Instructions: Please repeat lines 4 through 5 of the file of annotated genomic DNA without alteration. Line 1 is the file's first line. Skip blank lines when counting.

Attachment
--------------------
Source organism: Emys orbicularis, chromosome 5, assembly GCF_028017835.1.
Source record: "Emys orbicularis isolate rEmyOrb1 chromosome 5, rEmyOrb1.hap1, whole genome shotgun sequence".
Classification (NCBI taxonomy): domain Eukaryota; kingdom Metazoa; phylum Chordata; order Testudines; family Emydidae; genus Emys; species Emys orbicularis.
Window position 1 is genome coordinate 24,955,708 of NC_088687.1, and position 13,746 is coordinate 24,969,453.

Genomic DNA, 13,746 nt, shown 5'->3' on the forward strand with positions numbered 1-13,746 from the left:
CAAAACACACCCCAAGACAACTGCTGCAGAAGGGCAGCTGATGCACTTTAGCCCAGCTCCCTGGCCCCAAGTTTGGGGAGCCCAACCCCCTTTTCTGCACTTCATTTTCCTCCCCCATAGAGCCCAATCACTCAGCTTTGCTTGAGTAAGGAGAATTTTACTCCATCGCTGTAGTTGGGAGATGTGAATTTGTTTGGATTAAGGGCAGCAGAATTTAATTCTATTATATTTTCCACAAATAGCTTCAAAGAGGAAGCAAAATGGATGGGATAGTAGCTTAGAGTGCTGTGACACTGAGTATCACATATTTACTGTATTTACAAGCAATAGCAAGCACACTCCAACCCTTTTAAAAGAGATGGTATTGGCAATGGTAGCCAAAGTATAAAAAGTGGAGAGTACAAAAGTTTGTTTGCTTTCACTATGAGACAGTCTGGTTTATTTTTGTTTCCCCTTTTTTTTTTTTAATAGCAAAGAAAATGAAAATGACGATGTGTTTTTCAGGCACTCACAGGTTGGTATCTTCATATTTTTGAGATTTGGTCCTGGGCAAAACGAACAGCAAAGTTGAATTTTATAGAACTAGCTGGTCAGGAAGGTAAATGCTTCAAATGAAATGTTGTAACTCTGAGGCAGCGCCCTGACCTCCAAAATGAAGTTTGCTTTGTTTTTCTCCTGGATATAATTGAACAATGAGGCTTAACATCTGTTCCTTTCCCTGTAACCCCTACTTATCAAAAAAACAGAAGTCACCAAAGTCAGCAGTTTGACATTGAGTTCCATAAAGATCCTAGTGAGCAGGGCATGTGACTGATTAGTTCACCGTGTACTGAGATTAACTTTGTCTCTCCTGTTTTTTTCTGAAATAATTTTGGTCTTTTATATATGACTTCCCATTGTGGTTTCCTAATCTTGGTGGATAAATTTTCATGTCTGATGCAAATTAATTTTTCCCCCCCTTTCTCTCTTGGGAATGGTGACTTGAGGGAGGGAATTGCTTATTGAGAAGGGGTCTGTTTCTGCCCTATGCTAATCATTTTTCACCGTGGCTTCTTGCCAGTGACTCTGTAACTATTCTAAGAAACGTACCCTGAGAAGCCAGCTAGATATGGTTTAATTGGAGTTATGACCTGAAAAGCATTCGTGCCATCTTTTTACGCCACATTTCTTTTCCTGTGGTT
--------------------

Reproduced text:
Window position 1 is genome coordinate 24,955,708 of NC_088687.1, and position 13,746 is coordinate 24,969,453.

Genomic DNA, 13,746 nt, shown 5'->3' on the forward strand with positions numbered 1-13,746 from the left: